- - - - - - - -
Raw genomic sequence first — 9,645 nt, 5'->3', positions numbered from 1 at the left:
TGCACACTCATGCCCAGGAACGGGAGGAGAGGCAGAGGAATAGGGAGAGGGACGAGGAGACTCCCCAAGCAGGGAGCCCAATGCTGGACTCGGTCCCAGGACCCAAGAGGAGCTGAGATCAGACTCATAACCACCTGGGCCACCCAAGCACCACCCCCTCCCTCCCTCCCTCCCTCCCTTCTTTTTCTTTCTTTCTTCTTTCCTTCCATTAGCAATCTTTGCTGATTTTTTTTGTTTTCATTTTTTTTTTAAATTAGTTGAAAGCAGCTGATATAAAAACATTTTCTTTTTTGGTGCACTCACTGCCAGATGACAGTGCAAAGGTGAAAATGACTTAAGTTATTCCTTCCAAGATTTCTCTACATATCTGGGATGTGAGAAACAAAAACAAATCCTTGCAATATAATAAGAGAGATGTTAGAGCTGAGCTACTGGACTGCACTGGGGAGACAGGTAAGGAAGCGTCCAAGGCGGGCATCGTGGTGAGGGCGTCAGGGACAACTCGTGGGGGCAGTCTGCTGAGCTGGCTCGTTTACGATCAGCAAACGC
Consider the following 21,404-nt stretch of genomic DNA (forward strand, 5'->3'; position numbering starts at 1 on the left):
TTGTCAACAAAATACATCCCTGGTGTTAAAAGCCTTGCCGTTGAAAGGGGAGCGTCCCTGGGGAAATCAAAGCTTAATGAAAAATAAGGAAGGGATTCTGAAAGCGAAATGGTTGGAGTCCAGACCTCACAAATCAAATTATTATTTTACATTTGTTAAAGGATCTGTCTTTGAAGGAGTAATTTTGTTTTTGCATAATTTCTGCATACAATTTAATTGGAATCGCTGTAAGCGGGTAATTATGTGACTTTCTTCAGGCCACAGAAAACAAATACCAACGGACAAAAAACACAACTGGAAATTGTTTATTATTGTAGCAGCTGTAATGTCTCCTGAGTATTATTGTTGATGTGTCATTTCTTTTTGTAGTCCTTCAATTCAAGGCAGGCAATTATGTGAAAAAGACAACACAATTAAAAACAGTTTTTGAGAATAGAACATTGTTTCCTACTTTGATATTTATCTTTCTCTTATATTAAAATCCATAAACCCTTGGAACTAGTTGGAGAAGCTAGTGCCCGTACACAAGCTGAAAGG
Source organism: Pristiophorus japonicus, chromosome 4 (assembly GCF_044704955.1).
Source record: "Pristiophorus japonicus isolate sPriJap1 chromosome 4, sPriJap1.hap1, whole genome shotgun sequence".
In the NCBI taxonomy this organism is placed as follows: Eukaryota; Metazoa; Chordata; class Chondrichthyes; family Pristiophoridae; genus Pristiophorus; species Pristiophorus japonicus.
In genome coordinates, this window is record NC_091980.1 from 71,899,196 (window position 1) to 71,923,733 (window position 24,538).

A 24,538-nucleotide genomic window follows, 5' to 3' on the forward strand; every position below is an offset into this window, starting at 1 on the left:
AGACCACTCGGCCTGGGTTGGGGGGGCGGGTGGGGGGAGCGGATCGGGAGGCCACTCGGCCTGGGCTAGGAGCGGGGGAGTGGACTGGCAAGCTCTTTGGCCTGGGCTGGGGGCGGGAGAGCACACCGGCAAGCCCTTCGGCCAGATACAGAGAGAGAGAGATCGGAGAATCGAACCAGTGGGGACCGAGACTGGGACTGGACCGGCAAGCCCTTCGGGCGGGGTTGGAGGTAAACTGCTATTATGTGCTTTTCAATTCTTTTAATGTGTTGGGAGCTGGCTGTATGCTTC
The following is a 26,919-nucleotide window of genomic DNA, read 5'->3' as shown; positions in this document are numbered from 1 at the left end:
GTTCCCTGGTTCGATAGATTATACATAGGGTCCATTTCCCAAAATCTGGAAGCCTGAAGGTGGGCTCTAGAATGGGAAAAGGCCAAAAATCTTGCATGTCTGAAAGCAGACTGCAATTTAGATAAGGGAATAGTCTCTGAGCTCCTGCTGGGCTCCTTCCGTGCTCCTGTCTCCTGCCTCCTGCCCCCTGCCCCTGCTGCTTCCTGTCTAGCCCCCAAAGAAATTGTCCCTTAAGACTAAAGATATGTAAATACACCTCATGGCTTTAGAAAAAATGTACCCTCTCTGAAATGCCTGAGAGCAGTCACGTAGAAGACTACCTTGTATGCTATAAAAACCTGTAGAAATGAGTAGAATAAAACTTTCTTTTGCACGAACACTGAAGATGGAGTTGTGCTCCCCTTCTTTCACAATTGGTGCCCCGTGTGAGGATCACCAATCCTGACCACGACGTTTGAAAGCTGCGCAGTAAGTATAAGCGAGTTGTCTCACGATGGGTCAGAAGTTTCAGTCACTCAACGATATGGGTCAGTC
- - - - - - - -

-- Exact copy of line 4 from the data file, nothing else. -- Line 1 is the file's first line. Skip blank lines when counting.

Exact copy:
TTGTCAACAAAATACATCCCTGGTGTTAAAAGCCTTGCCGTTGAAAGGGGAGCGTCCCTGGGGAAATCAAAGCTTAATGAAAAATAAGGAAGGGATTCTGAAAGCGAAATGGTTGGAGTCCAGACCTCACAAATCAAATTATTATTTTACATTTGTTAAAGGATCTGTCTTTGAAGGAGTAATTTTGTTTTTGCATAATTTCTGCATACAATTTAATTGGAATCGCTGTAAGCGGGTAATTATGTGACTTTCTTCAGGCCACAGAAAACAAATACCAACGGACAAAAAACACAACTGGAAATTGTTTATTATTGTAGCAGCTGTAATGTCTCCTGAGTATTATTGTTGATGTGTCATTTCTTTTTGTAGTCCTTCAATTCAAGGCAGGCAATTATGTGAAAAAGACAACACAATTAAAAACAGTTTTTGAGAATAGAACATTGTTTCCTACTTTGATATTTATCTTTCTCTTATATTAAAATCCATAAACCCTTGGAACTAGTTGGAGAAGCTAGTGCCCGTACACAAGCTGAAAGG